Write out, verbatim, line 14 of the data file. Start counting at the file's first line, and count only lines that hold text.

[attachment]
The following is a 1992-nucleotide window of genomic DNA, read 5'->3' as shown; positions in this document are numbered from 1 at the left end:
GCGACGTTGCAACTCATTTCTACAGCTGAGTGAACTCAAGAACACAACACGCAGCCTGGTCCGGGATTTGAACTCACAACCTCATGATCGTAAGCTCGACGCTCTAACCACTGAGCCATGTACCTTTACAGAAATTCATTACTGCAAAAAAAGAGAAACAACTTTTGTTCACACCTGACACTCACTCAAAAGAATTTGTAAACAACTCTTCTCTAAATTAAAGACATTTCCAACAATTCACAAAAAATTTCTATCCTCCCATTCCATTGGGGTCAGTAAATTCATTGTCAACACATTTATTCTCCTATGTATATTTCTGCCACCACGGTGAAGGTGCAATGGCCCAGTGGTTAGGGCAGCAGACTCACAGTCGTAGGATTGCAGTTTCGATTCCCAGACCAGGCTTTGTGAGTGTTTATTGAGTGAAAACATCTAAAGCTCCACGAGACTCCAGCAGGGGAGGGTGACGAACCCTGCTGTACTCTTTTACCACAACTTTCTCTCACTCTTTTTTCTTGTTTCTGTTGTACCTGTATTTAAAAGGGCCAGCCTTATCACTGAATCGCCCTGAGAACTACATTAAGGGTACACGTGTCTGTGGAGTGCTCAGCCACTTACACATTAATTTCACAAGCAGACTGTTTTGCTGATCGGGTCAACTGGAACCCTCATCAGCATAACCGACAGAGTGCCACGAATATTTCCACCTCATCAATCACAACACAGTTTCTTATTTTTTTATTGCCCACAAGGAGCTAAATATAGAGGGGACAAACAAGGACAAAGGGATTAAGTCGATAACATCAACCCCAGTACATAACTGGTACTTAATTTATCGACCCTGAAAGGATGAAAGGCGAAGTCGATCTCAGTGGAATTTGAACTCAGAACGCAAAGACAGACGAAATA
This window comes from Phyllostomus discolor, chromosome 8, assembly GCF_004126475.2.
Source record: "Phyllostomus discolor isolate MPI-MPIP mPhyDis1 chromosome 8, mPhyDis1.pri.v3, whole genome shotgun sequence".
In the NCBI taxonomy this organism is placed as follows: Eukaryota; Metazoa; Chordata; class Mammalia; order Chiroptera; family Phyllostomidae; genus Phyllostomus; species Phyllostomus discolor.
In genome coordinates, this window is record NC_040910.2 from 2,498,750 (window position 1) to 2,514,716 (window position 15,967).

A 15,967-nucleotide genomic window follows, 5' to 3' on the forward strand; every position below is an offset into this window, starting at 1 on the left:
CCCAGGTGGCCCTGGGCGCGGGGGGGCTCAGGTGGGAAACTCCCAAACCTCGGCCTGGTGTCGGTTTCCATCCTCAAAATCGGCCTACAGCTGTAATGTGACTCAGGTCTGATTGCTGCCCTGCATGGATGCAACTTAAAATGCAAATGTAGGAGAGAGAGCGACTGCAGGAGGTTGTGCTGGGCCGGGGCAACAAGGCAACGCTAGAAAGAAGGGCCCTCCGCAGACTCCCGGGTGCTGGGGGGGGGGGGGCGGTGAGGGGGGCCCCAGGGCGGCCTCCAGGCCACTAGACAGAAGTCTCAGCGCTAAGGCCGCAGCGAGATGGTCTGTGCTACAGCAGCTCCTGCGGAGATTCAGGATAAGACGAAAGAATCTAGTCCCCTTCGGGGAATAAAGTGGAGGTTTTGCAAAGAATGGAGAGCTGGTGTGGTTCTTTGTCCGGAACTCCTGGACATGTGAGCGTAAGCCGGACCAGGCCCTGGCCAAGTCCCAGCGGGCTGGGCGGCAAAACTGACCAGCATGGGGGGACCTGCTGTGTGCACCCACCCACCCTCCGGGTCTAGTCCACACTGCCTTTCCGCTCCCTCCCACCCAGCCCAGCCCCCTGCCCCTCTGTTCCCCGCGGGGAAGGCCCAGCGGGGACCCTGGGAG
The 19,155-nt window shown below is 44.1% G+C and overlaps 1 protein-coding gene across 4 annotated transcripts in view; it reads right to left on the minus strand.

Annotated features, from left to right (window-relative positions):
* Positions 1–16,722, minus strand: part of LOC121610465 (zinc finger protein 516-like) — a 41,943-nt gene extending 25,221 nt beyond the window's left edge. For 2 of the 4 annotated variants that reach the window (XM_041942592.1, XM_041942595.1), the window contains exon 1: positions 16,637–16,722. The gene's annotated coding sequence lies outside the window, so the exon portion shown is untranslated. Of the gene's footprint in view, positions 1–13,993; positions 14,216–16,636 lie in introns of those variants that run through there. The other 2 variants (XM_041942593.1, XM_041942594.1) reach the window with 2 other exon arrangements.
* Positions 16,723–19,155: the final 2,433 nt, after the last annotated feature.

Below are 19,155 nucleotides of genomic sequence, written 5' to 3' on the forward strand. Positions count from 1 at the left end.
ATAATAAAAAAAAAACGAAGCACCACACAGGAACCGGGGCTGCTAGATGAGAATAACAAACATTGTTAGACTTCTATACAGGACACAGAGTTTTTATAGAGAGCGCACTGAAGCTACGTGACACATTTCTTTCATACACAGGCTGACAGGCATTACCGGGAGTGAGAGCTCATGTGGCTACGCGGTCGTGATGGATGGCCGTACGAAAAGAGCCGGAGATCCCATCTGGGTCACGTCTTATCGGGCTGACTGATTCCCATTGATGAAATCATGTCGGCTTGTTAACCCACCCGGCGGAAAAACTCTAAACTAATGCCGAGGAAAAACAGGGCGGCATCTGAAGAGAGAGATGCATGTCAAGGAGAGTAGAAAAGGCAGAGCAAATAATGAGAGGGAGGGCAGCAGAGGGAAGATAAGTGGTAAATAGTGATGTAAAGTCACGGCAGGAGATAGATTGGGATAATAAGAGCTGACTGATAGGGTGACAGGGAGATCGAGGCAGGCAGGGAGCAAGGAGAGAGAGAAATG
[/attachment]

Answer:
ATAATAAAAAAAAAACGAAGCACCACACAGGAACCGGGGCTGCTAGATGAGAATAACAAACATTGTTAGACTTCTATACAGGACACAGAGTTTTTATAGAGAGCGCACTGAAGCTACGTGACACATTTCTTTCATACACAGGCTGACAGGCATTACCGGGAGTGAGAGCTCATGTGGCTACGCGGTCGTGATGGATGGCCGTACGAAAAGAGCCGGAGATCCCATCTGGGTCACGTCTTATCGGGCTGACTGATTCCCATTGATGAAATCATGTCGGCTTGTTAACCCACCCGGCGGAAAAACTCTAAACTAATGCCGAGGAAAAACAGGGCGGCATCTGAAGAGAGAGATGCATGTCAAGGAGAGTAGAAAAGGCAGAGCAAATAATGAGAGGGAGGGCAGCAGAGGGAAGATAAGTGGTAAATAGTGATGTAAAGTCACGGCAGGAGATAGATTGGGATAATAAGAGCTGACTGATAGGGTGACAGGGAGATCGAGGCAGGCAGGGAGCAAGGAGAGAGAGAAATG